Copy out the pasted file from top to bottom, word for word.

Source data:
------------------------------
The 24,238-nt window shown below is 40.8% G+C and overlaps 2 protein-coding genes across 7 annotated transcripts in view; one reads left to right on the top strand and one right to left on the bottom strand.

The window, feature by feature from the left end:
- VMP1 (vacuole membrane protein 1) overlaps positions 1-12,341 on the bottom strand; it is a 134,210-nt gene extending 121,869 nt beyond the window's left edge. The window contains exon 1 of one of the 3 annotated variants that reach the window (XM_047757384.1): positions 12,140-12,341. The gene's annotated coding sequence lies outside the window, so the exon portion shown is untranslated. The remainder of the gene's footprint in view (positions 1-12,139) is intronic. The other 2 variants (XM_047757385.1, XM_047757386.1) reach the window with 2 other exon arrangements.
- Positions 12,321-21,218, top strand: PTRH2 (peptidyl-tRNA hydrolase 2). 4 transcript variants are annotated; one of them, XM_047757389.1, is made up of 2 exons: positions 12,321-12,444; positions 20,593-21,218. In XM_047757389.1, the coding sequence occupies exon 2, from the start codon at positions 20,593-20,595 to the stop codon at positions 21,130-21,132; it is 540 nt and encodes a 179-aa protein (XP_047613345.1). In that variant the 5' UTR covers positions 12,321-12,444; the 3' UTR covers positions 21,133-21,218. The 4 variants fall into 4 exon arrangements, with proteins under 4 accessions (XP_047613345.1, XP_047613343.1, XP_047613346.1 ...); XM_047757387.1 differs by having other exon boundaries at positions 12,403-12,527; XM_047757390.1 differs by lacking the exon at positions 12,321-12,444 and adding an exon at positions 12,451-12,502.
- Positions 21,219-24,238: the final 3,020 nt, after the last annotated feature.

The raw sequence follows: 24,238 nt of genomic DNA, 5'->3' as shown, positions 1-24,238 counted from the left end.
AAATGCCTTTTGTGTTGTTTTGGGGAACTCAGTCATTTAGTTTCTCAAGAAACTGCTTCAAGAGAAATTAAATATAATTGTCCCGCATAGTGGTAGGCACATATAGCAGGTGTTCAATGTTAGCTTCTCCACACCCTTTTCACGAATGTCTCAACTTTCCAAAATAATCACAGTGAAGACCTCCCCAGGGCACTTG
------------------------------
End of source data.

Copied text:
The 24,238-nt window shown below is 40.8% G+C and overlaps 2 protein-coding genes across 7 annotated transcripts in view; one reads left to right on the top strand and one right to left on the bottom strand.

The window, feature by feature from the left end:
- VMP1 (vacuole membrane protein 1) overlaps positions 1-12,341 on the bottom strand; it is a 134,210-nt gene extending 121,869 nt beyond the window's left edge. The window contains exon 1 of one of the 3 annotated variants that reach the window (XM_047757384.1): positions 12,140-12,341. The gene's annotated coding sequence lies outside the window, so the exon portion shown is untranslated. The remainder of the gene's footprint in view (positions 1-12,139) is intronic. The other 2 variants (XM_047757385.1, XM_047757386.1) reach the window with 2 other exon arrangements.
- Positions 12,321-21,218, top strand: PTRH2 (peptidyl-tRNA hydrolase 2). 4 transcript variants are annotated; one of them, XM_047757389.1, is made up of 2 exons: positions 12,321-12,444; positions 20,593-21,218. In XM_047757389.1, the coding sequence occupies exon 2, from the start codon at positions 20,593-20,595 to the stop codon at positions 21,130-21,132; it is 540 nt and encodes a 179-aa protein (XP_047613345.1). In that variant the 5' UTR covers positions 12,321-12,444; the 3' UTR covers positions 21,133-21,218. The 4 variants fall into 4 exon arrangements, with proteins under 4 accessions (XP_047613345.1, XP_047613343.1, XP_047613346.1 ...); XM_047757387.1 differs by having other exon boundaries at positions 12,403-12,527; XM_047757390.1 differs by lacking the exon at positions 12,321-12,444 and adding an exon at positions 12,451-12,502.
- Positions 21,219-24,238: the final 3,020 nt, after the last annotated feature.

The raw sequence follows: 24,238 nt of genomic DNA, 5'->3' as shown, positions 1-24,238 counted from the left end.
AAATGCCTTTTGTGTTGTTTTGGGGAACTCAGTCATTTAGTTTCTCAAGAAACTGCTTCAAGAGAAATTAAATATAATTGTCCCGCATAGTGGTAGGCACATATAGCAGGTGTTCAATGTTAGCTTCTCCACACCCTTTTCACGAATGTCTCAACTTTCCAAAATAATCACAGTGAAGACCTCCCCAGGGCACTTG